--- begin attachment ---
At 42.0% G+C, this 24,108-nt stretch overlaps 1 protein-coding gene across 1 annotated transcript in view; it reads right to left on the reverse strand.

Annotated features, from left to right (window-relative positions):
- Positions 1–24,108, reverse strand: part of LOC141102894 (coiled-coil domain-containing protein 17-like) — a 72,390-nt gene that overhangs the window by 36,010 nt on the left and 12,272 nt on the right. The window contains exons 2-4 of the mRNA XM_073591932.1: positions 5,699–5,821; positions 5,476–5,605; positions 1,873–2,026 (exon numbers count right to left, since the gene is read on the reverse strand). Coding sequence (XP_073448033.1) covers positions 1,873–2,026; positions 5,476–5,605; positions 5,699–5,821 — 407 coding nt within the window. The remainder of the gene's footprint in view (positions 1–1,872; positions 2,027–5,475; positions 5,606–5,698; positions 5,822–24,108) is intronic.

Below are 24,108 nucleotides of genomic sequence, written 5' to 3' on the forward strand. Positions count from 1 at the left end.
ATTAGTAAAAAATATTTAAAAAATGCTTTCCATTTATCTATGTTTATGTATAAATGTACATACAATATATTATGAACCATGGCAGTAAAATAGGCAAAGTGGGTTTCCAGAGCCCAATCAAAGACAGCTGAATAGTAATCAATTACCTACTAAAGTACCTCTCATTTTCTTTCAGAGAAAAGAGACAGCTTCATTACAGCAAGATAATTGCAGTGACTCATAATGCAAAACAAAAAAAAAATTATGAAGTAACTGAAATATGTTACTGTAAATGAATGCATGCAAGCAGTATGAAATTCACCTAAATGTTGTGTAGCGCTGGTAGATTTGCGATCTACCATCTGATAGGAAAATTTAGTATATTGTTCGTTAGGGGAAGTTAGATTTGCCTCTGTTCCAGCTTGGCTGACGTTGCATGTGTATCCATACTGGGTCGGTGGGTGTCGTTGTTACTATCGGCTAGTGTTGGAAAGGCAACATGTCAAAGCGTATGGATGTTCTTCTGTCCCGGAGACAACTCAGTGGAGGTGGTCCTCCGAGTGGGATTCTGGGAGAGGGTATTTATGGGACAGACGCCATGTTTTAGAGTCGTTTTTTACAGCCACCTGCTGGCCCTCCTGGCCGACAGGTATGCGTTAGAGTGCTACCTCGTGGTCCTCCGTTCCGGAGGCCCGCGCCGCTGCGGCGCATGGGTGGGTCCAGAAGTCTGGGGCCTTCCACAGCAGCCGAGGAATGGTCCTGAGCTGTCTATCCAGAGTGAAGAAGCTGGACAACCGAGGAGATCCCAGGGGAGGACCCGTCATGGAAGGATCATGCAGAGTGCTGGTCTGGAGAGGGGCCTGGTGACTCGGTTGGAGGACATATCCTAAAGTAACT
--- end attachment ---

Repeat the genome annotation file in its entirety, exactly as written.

At 42.0% G+C, this 24,108-nt stretch overlaps 1 protein-coding gene across 1 annotated transcript in view; it reads right to left on the reverse strand.

Annotated features, from left to right (window-relative positions):
- Positions 1–24,108, reverse strand: part of LOC141102894 (coiled-coil domain-containing protein 17-like) — a 72,390-nt gene that overhangs the window by 36,010 nt on the left and 12,272 nt on the right. The window contains exons 2-4 of the mRNA XM_073591932.1: positions 5,699–5,821; positions 5,476–5,605; positions 1,873–2,026 (exon numbers count right to left, since the gene is read on the reverse strand). Coding sequence (XP_073448033.1) covers positions 1,873–2,026; positions 5,476–5,605; positions 5,699–5,821 — 407 coding nt within the window. The remainder of the gene's footprint in view (positions 1–1,872; positions 2,027–5,475; positions 5,606–5,698; positions 5,822–24,108) is intronic.

Below are 24,108 nucleotides of genomic sequence, written 5' to 3' on the forward strand. Positions count from 1 at the left end.
ATTAGTAAAAAATATTTAAAAAATGCTTTCCATTTATCTATGTTTATGTATAAATGTACATACAATATATTATGAACCATGGCAGTAAAATAGGCAAAGTGGGTTTCCAGAGCCCAATCAAAGACAGCTGAATAGTAATCAATTACCTACTAAAGTACCTCTCATTTTCTTTCAGAGAAAAGAGACAGCTTCATTACAGCAAGATAATTGCAGTGACTCATAATGCAAAACAAAAAAAAAATTATGAAGTAACTGAAATATGTTACTGTAAATGAATGCATGCAAGCAGTATGAAATTCACCTAAATGTTGTGTAGCGCTGGTAGATTTGCGATCTACCATCTGATAGGAAAATTTAGTATATTGTTCGTTAGGGGAAGTTAGATTTGCCTCTGTTCCAGCTTGGCTGACGTTGCATGTGTATCCATACTGGGTCGGTGGGTGTCGTTGTTACTATCGGCTAGTGTTGGAAAGGCAACATGTCAAAGCGTATGGATGTTCTTCTGTCCCGGAGACAACTCAGTGGAGGTGGTCCTCCGAGTGGGATTCTGGGAGAGGGTATTTATGGGACAGACGCCATGTTTTAGAGTCGTTTTTTACAGCCACCTGCTGGCCCTCCTGGCCGACAGGTATGCGTTAGAGTGCTACCTCGTGGTCCTCCGTTCCGGAGGCCCGCGCCGCTGCGGCGCATGGGTGGGTCCAGAAGTCTGGGGCCTTCCACAGCAGCCGAGGAATGGTCCTGAGCTGTCTATCCAGAGTGAAGAAGCTGGACAACCGAGGAGATCCCAGGGGAGGACCCGTCATGGAAGGATCATGCAGAGTGCTGGTCTGGAGAGGGGCCTGGTGACTCGGTTGGAGGACATATCCTAAAGTAACT